THE CitroŽn is a very different kind of car. So much so, that it is regarded almost with awe.
It is a complicated car: one glance under the bonnet is
sufficient to prove that point: the four-cylinder motor (in full
two-litre form on the new DS models) is dwarfed by a host of
auxiliaries needed for the power brakes, power steering, Hydropneumatic
suspension and heating system. Pumps, tanks, lines and hoses areeverywhere.
It is also a totally-different kind of car to drive. It
ﬂoats along as no other car can, and its adjustable, self-levelling
suspension plays the strangest up-and-down tricks, which are
disconcerting until the driver becomes accustomed to them.
UP AND DOWN
Normal suspension position gives a ground clearance of 6.5 in. By
lifting the lever (on the ﬂoor next to the driving seat) one notch, it
rises easily to give 8-in. clearance, and at the top notch ﬂoats up to
give another 3 in. of clearance for road obstacles. In this form, the
suspension is pumped up and harsh-riding.
At the other end of the scale, the suspension can be
lowered totally by dropping the lever to the floor, till the car rides
on the stops. At this point there is no suspension at all and the ride
becomes impossibly hard and bouncy.
These ups and downs, as a matter of interest, have no
material effect on performance, as this is a car which is aerodynamic
all over, even to smooth contours along its underbody, so frontal area
is unaffected by gross height.
Do owners ever use this variable road clearance ability? In our view, it is an over-complication which is not really justified.
On the DS models, twin headlamps are used — 5-in. high beam, and 7-in.
low beam. On the latest “Three” model — announced a few months ago in
the Republic — these lamps are enclosed in sleek plastic housings, and
this change is accompanied by a revision of frontal valance and bumper
design to give an even more futuristic appearance.
While this jet-shaped nose has a good aesthetic and
aerodynamic appearance, it is a sobering fact that the CitroŽn has a
quite massive gross frontal area — 29.4 sq. ft.
The interior on the new model remains roomy and comfortable, with a
particularly-gratifying amount of headroom and legroom, owing to the
long passenger compartment housed inside the very long wheelbase.
Comparing the DS layout with that of the earlier ID
models, the instrument panel has been made more involved by the
addition of extra switches. There is a group of six unmarked switches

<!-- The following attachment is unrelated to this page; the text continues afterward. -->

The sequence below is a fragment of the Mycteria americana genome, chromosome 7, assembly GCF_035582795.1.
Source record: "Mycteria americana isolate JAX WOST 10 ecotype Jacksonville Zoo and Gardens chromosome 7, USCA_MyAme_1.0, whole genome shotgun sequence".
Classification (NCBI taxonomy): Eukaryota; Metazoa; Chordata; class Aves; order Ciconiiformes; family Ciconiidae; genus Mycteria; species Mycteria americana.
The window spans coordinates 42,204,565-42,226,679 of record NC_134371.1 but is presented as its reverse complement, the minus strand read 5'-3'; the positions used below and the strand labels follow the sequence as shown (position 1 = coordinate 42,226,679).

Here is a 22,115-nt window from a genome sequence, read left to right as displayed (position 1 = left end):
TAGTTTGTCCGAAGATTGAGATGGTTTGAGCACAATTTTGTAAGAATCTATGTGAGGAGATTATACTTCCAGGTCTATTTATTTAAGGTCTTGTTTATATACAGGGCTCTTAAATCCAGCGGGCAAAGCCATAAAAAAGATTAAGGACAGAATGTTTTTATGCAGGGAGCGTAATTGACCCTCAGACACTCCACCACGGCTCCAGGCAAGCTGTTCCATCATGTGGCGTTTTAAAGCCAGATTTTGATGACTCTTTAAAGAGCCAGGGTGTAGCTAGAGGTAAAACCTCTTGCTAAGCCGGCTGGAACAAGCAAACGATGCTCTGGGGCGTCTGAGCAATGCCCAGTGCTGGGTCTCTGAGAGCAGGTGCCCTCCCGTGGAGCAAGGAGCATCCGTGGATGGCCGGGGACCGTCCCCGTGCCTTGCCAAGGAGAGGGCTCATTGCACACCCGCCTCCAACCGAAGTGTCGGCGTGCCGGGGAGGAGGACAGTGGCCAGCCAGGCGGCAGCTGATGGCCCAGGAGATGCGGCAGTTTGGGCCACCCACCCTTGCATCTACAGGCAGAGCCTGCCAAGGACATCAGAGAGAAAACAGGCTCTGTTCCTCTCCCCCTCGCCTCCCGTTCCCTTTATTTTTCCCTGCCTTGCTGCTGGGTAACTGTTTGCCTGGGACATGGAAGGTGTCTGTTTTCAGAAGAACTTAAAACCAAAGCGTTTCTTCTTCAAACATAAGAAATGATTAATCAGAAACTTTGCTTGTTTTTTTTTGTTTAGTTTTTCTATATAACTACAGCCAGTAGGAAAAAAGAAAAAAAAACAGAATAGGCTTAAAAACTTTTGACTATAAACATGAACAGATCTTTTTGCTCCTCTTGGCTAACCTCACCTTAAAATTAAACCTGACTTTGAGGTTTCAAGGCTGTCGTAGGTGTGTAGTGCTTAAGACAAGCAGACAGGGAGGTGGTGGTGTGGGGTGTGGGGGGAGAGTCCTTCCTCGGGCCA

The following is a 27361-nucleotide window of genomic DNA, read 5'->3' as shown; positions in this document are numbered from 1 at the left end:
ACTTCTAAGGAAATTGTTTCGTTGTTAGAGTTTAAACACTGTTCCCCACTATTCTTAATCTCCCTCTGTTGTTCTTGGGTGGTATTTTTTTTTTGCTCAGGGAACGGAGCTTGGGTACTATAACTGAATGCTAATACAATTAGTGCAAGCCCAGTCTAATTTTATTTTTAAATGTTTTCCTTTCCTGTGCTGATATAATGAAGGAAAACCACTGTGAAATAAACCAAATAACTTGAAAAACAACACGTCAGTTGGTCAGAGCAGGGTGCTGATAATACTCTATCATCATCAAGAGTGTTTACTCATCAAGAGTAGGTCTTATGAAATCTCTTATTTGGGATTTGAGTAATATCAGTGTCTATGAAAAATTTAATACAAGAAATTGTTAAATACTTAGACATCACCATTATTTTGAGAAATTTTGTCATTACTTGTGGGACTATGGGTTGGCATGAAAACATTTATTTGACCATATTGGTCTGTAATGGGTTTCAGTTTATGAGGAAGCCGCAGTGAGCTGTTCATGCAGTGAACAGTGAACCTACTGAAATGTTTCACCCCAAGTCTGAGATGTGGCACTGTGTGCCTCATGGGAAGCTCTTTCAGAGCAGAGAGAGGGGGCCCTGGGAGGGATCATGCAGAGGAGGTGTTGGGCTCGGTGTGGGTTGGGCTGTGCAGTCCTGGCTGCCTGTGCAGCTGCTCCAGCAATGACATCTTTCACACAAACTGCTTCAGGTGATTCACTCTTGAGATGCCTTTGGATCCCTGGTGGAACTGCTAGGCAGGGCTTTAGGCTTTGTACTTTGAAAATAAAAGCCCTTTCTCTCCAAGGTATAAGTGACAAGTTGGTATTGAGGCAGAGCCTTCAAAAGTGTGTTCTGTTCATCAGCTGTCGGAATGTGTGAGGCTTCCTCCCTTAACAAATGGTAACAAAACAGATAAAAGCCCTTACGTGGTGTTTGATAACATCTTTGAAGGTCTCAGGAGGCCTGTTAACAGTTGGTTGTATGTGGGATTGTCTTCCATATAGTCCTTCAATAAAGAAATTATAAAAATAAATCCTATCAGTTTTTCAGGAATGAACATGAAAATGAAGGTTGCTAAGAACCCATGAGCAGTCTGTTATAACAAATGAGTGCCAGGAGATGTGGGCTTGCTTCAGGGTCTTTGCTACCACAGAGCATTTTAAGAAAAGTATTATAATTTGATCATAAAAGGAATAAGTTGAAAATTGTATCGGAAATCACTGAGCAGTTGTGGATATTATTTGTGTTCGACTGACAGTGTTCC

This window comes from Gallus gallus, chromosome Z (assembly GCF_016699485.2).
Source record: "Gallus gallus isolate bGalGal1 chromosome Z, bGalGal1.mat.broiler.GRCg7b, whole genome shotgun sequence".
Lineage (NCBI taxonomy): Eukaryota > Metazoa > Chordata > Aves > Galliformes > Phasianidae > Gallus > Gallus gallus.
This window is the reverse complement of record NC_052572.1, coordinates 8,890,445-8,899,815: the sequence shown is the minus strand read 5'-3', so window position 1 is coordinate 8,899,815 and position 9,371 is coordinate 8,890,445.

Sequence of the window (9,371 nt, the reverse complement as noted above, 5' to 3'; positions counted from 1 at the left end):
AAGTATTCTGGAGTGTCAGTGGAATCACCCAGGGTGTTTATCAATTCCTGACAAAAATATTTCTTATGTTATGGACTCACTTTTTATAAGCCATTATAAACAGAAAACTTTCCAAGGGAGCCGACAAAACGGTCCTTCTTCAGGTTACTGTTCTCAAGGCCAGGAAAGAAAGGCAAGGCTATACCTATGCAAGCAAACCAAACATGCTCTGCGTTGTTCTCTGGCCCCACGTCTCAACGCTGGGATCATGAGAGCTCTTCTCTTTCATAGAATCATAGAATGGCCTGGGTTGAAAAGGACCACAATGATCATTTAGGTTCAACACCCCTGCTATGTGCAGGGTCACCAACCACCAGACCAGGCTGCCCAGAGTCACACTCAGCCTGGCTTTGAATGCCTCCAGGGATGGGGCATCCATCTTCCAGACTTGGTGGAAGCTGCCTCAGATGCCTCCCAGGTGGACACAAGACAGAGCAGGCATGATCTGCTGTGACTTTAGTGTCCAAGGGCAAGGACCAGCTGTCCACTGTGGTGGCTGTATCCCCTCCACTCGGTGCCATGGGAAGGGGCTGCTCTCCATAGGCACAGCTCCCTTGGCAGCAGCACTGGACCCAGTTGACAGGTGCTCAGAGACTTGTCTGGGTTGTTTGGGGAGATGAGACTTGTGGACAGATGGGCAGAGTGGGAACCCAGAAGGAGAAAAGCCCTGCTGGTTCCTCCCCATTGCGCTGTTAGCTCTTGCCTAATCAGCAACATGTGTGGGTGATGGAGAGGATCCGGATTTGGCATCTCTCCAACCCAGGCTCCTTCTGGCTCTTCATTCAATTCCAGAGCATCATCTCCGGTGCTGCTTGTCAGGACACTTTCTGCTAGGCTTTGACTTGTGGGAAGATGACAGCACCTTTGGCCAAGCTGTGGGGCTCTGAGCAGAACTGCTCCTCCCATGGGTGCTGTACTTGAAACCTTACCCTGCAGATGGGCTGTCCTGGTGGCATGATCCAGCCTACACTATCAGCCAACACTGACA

at centre. Two operate wipers and washers, but we were unable to fathom
the function of the other four!
While it has a heater and comfortable seats, the car
does not have much in the way of luxury equipment: no cigar lighter, no
reclining seats, and only a very small glove box.
An important mechanical improvement on the “Three” is that the overall
hydraulic system has been revised to enable Hydropneumatic suspension
pressure to bleed back into the braking system, in the event of the
main hydraulic pressure pump failing.
This means that even if the pressure pump should fail,
the brakes remain pressurised. On previous models, a pump failure could
lead to loss of brake boosting, leaving the driver with only physical
pressure control for the brakes.
In other respects, the “Three” remains as for the DS
model: 1,985 c.c. of efﬁcient motor, producing 90 b.h.p. S.A.E. on a
compression ratio of 8.75 to l.
This is a bigger engine than that used in the ID models, and also quite
different in speciﬁcation. Where the 1,911-c.c. engine had a very long
stroke (100 mm.) the DS motor is almost square, with a bigger bore. It
uses hemispherical combustion chambers and pistons with recessed domes
to give a high c.r., and suffers no problems at sea level on our
indifferent “premium” fuel.
The engine has ﬁve main bearings and is a smooth-running
unit. It is paired with such efficient transmission that it is all but
impossible to guess that this is a front-wheel-drive car.
The new, bigger engine is more powerful, but the DS models are also
considerably heavier than the IDI9, and actually have a slightly
less-favourable weight-power ratio (35.7 lb./b.h.p. net, against 35.4
for the old model).
There has also been a substantial change in gearing,
brought about by the higher revs. peak of the new engine (5,500, as
against 4,500) and a change to a 4.375 to 1 ﬁnal drive ratio in place
of the 3.875 used in the ID models.
So where the ID was geared for 23.0 m.p.h./1,000 r.p.m.
in the indirect-drive top, the DS turns at 20.5 m.p.h./1,000 in the
same over-drive ratio.
The new model is still nominally overgeared (very much so) but this is based only on its increased engine range.